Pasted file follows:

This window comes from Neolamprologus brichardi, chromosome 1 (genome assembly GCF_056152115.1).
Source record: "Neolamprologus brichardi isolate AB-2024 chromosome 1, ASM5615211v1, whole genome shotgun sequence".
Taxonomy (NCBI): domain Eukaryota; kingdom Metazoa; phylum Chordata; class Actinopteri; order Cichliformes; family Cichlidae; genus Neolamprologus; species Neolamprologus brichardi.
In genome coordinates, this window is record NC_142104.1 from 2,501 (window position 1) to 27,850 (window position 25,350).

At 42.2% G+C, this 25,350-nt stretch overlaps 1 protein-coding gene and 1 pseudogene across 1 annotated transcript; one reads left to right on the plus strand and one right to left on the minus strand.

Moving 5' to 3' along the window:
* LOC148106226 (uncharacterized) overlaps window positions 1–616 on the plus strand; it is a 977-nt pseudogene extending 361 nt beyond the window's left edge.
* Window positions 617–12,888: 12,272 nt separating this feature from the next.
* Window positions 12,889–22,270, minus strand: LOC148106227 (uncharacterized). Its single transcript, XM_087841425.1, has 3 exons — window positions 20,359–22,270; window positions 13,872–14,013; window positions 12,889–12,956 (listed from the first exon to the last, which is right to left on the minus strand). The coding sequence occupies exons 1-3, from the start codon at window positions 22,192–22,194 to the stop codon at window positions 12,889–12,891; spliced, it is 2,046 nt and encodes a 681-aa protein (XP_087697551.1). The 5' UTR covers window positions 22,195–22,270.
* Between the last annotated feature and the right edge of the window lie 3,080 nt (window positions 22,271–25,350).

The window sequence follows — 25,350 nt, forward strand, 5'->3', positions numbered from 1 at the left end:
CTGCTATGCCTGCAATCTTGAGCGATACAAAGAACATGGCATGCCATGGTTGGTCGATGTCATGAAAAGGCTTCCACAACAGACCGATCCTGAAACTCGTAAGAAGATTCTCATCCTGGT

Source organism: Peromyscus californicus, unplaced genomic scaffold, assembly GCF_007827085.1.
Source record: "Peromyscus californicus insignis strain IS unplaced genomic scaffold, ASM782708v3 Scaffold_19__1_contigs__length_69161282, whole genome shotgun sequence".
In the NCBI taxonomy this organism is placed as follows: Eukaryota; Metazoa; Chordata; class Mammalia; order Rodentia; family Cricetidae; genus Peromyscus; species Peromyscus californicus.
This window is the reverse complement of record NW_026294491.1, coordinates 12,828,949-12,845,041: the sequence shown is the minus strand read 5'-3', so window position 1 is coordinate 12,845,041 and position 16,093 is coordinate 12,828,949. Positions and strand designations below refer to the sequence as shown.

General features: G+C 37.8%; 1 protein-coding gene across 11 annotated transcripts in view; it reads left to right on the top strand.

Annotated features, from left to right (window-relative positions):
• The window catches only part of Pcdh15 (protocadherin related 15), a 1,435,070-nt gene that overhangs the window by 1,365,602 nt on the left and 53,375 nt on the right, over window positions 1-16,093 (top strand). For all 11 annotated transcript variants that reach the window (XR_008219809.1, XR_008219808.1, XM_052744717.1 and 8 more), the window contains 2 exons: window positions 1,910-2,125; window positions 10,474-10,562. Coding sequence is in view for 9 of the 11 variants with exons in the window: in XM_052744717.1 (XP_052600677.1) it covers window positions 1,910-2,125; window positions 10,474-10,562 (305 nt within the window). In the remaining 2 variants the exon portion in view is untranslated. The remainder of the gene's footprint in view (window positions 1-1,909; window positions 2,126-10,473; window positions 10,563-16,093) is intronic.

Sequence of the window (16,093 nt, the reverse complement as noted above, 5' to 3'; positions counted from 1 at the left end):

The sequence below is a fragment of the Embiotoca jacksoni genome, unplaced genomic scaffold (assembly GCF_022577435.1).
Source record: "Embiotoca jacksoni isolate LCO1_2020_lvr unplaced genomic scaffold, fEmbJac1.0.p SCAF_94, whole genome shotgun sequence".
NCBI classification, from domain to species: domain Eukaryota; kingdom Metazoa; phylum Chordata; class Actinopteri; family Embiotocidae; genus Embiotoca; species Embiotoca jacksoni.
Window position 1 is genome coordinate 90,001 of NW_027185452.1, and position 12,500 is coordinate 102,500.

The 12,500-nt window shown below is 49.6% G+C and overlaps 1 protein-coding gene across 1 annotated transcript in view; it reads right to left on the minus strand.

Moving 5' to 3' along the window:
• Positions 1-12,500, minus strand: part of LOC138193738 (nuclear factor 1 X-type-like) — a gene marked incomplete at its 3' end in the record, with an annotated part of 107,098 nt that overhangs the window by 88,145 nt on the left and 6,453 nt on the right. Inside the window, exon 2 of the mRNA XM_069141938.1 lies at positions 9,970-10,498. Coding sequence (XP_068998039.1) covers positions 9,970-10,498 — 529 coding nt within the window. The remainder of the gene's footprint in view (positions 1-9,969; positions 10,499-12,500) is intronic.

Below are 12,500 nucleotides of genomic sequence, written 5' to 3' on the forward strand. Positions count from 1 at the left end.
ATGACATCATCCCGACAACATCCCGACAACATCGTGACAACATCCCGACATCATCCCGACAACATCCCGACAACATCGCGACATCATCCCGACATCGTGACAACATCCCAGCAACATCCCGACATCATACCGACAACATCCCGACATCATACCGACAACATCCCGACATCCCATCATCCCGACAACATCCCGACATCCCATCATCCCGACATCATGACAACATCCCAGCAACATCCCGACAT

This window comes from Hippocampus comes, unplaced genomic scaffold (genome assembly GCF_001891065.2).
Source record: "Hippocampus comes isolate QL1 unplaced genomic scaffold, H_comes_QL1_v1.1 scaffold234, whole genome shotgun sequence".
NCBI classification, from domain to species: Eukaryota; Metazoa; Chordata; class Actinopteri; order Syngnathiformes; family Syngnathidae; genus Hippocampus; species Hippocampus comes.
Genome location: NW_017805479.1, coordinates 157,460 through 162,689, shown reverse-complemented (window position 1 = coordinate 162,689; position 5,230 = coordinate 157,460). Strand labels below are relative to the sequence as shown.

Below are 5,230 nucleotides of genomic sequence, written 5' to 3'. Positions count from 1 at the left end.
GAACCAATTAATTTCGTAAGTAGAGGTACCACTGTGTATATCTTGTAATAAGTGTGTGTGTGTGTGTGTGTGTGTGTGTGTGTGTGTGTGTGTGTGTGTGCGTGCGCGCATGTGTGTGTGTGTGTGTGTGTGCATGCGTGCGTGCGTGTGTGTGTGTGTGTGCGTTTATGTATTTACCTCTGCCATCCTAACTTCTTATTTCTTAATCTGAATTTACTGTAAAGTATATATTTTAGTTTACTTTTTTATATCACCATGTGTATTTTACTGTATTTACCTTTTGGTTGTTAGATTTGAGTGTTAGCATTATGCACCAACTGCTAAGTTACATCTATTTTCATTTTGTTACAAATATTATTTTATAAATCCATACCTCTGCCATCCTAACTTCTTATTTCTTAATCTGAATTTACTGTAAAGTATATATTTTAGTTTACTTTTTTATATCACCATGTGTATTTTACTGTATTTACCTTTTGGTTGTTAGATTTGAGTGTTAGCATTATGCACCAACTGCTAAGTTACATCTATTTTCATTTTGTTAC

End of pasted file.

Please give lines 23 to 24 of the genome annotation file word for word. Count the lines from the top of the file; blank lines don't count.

NCBI classification, from domain to species: domain Eukaryota; kingdom Metazoa; phylum Chordata; class Actinopteri; family Embiotocidae; genus Embiotoca; species Embiotoca jacksoni.
Window position 1 is genome coordinate 90,001 of NW_027185452.1, and position 12,500 is coordinate 102,500.